The M Group served some of the giants of Japanese industry and government. Honda contracted work to the software developer, as did NTT, the telephone monopoly. So did the Defense Agency, Japan's Pentagon. No one had any complaints-until last week, when investigators in Tokyo linked the M Group's five software firms to the doomsday cult Aum Shinrikyo. Police suspect that Aum followers wrote programs for more than 90 unwitting government and corporate clients. As far as investigators can determine, the first contracts were awarded in 1996-one year after the cult mounted a nerve-gas attack on Tokyo's subway system that killed 12, injured 5,000 and stunned the nation.
Was Japan on the verge of an Aum cyberattack? Managers of compromised systems didn't wait to find out. They blocked Web sites, shut down networks and closed databases. They have reason to be nervous. This year alone, hackers have vandalized 11 government Web sites with messages denouncing Japan's past militarism. Those attacks, plus Aum's violent past, stoked fears that the quasi-Buddhist cult was plotting to cripple the country's computer systems. Cult spokesman Fumihiro Joyu described Aum's software work as "merely economic and not based on any malicious intent." Few Japanese were reassured.
Technology has always been Aum's secret weapon. In the 1980s its efforts to peddle bargain PCs through cult-owned electronics shops blossomed into a $1 billion empire. The cult's half-blind guru, founder Shoko Asahara, lured engineers, chemists and computer scientists from Japan's elite universities, then put them to work developing weapons of mass destruction. Cloistered in a secret "ministry of science," these followers produced the sarin nerve gas released at five Tokyo subway stations. After the attack, police rounded up cult leaders, including Asahara, now on trial for multiple murder. But junior members not implicated in the subway attack revived Aum's computer shops and established the M Group to exploit Japan's shortage of software engineers.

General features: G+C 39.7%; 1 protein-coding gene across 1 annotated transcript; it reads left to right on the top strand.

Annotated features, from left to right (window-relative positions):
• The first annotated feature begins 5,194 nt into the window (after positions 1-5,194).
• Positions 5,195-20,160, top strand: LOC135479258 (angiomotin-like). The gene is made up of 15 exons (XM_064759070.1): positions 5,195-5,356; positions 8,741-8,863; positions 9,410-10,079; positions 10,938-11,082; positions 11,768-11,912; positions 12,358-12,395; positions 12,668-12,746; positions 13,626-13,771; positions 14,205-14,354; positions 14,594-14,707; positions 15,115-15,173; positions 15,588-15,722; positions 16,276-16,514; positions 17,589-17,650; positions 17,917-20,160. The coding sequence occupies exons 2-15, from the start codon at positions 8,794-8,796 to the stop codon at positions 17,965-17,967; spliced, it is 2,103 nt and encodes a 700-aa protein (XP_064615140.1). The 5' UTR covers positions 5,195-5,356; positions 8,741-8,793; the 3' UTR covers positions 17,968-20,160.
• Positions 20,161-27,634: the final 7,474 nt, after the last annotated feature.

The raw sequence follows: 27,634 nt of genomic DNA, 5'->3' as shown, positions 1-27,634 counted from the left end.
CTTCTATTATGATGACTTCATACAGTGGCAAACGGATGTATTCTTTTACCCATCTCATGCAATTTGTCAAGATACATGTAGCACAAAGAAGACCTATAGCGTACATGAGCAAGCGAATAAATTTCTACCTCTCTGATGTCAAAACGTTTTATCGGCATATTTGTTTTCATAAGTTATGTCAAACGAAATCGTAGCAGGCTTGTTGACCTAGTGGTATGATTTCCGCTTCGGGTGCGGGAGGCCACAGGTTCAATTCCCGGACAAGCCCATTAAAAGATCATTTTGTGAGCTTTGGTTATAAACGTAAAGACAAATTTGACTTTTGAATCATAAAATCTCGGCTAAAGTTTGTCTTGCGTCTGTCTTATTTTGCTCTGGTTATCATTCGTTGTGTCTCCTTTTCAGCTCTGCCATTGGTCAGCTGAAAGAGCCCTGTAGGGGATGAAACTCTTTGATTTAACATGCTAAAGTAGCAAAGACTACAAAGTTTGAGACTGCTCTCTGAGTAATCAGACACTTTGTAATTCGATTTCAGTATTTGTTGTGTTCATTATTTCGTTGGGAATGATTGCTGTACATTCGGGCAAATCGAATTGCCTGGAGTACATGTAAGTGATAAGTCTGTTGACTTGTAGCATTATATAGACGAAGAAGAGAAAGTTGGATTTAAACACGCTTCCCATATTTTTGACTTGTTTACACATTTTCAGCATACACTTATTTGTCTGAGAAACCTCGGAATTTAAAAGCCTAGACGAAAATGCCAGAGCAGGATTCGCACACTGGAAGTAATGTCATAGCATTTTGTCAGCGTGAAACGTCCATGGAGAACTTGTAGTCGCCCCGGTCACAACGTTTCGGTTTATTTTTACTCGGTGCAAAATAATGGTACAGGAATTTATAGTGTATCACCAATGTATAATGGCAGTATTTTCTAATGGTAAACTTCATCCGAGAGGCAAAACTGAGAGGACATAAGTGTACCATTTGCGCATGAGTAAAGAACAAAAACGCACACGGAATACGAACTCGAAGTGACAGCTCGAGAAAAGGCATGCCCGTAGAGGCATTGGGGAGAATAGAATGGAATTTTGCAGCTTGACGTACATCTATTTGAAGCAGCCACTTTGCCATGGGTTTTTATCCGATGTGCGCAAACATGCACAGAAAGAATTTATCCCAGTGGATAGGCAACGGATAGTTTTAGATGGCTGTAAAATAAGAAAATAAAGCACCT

M's niche: subcontracting. It employed some 40 software designers-all Aum members-who worked for little or no pay. Cheap labor meant that Aum companies could underbid competitors by as much as one third, allowing them to land assignments from prominent high-tech companies-the biggest recipients of government contracts. "It is common to have layers and layers of subcontractors," says a Tokyo-based software consultant. "Companies that receive orders might have no idea who is actually doing the job." From now on, you can be sure they will.
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